An objective idea of quality and what positive character types are is still needed in order to curb a descent into relativist chaos – otherwise I easily could argue that a coffee’s character actively intends to be furry, astringent, gravely and burnt. Does this mean it is then good because I have managed to justify the cup according to a certain character? Well, no. This is where the system cuts in and says it’s plain bad.
Previous history of what we have accredited as good in speciality coffee is also required as a strong foundation upon which to test a coffee. This foundation does develop, evolve and change. As we experience more flavour within one area our appreciation of certain other flavours changes.
For example, if I have tasted many different coffees from farms in El Salvador that are washed Bourbon varieties, I have built up a catalogue of what I think is good about this type of coffee. I then taste a new farm or a new crop from a well known farm, it displays much of what I value in a coffee of this type, but it has a unique acidity or interplay of complex flavours that are rare and thus make it very special. Rarity and uniqueness as elsewhere are highly valued. Established boundaries need to leave room for new and exciting discoveries. The pursuit of quality in coffee is not merely an attempt to mimic the past but is actually a search for perfection. (even if that perfection is subjective)
An intuitive reaction to a coffee being “good” is still part of the equation and possibly one of the main driving forces of where coffee is going. One could use the character argument to imply that we could train ourselves to appreciate the nuances of the dark roast flavours or musty flavours, for example. Our area of the industry realised that coffee had other amazing flavours to offer and decided that those balanced clean and more complex results were very desirable. Maybe when I tasted my first real speciality coffee I simply realised that my taste pared up with what this field has defined as good, (subjective – my taste) rather than an absolute universal correctness of flavour.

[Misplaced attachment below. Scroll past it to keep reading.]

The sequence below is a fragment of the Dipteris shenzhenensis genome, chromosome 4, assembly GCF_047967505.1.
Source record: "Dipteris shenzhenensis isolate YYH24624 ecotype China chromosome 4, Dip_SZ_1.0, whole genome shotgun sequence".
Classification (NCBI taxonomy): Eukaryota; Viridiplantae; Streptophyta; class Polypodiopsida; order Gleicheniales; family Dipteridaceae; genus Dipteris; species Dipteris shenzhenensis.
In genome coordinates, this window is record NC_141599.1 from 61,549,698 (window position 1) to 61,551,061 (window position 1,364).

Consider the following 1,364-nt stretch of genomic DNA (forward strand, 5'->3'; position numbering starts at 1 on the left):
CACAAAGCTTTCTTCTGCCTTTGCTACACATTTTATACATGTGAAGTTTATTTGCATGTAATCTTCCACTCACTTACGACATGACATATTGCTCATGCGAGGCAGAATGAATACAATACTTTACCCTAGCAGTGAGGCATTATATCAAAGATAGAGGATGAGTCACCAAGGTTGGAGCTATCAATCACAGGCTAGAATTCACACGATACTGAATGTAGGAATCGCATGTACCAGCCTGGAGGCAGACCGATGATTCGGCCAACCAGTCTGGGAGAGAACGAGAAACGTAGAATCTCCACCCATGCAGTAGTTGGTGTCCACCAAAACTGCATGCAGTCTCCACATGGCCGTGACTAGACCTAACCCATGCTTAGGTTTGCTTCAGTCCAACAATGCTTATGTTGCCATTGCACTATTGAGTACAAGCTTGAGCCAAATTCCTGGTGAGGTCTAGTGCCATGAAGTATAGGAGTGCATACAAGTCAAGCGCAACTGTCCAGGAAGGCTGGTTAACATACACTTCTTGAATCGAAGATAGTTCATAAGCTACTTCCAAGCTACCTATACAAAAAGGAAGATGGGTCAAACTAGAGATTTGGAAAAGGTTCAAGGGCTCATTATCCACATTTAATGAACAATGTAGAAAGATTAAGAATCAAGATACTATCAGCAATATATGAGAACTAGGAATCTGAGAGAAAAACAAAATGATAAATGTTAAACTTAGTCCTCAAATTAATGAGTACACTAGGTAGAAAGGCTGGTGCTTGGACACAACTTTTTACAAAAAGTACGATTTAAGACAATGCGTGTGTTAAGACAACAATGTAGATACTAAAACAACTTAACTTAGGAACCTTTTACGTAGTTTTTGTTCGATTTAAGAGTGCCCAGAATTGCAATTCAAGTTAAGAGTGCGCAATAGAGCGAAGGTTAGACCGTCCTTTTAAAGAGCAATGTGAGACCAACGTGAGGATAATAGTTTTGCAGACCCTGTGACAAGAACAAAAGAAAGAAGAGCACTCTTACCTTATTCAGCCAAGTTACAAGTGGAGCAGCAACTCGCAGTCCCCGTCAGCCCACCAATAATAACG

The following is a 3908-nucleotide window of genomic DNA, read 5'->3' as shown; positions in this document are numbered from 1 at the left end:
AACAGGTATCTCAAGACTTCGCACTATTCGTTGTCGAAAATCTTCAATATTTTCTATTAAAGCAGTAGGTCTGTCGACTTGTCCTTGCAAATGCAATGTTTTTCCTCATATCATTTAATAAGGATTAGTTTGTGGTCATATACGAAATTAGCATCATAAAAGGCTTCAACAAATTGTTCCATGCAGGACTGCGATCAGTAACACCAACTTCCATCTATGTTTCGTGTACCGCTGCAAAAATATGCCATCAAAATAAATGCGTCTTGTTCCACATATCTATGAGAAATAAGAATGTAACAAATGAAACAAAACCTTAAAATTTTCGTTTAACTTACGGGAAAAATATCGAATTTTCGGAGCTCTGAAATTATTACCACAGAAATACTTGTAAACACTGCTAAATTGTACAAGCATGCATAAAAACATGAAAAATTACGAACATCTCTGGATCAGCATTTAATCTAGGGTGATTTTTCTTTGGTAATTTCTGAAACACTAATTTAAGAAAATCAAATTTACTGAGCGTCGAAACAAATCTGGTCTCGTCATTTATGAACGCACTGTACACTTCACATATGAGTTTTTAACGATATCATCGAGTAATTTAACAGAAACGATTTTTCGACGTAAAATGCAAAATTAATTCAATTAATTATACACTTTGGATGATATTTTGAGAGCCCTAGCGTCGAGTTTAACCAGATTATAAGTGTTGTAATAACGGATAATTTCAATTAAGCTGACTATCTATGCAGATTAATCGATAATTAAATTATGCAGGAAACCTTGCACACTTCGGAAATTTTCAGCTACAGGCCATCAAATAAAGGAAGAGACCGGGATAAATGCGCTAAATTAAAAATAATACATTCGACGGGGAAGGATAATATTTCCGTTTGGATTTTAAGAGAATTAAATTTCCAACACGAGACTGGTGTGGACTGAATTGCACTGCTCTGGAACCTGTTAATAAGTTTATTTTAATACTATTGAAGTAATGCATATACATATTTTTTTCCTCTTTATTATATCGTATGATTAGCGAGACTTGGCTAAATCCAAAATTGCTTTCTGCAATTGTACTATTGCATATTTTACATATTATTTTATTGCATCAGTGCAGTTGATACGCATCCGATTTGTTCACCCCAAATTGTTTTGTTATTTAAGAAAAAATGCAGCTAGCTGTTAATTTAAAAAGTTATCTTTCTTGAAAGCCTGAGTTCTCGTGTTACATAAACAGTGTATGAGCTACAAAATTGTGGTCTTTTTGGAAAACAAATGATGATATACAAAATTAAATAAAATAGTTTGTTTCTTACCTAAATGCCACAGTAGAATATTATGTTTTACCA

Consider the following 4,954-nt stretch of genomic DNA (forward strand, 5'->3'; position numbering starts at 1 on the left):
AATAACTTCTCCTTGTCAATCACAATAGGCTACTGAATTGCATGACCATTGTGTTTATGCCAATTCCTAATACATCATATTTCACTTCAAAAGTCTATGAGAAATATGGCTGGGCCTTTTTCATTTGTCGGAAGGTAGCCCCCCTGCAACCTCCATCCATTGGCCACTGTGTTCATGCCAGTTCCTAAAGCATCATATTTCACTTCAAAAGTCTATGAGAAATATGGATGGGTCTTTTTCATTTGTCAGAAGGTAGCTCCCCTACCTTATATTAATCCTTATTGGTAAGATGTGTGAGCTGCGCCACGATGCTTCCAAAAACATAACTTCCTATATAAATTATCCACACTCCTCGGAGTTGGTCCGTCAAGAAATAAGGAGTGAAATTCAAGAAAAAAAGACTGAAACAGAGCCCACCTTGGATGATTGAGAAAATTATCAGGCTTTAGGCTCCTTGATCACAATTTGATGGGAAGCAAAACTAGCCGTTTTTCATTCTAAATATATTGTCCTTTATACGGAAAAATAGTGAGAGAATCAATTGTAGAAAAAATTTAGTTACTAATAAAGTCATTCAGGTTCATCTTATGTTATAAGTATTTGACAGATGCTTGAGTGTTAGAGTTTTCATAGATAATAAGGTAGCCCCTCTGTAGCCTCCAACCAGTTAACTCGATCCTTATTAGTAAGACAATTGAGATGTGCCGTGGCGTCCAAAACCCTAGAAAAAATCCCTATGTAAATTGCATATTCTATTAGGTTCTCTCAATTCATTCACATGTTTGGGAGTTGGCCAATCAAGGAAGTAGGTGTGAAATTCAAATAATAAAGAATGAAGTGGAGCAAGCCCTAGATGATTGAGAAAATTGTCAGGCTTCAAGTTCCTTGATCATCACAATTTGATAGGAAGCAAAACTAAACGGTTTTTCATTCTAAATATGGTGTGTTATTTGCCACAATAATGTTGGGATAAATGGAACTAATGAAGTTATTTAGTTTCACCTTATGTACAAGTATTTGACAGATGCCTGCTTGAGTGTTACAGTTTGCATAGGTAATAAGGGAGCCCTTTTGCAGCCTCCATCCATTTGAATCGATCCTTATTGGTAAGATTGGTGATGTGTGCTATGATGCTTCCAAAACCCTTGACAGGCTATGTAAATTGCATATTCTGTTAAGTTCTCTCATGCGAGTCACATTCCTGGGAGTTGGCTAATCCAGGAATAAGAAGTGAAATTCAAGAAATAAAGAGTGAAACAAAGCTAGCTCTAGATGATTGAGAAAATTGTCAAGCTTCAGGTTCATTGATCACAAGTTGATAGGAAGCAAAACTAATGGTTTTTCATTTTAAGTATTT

There is still much heated debate and differing of opinion on which specific characteristics and complexities make a certain cup “better”. There is not a simple agreement on quality, and there shouldn’t be. Subjectivity will always share part of the stage. It will help drive the industry forward, but it cannot dominate leaving us with no structure for quality.
For people new to speciality coffee, the worthwhile information for them isn’t whether the person serving it finds it tasty (taste-subjective). It is more important to communicate what the field’s idea of quality will mean for them, to inform them that the coffee will not taste how they may expect “coffee” to taste. There will be acidity and all sorts of unique, complex flavour. Also, that the exact qualities that are valued will be relative to provenance and other variables (objective-tangible).
They may like it or they may not. They may want to try another coffee or two, making sure they were just not that keen on the character of one particular coffee.
Ultimately, the journey of discovery when questioning the quality of a cup, not to mention questioning the enjoyment of that cup, never fails to leave me fascinated and excited. It is a journey that is wonderful in the beginning and ever more engrossing with every cup I taste.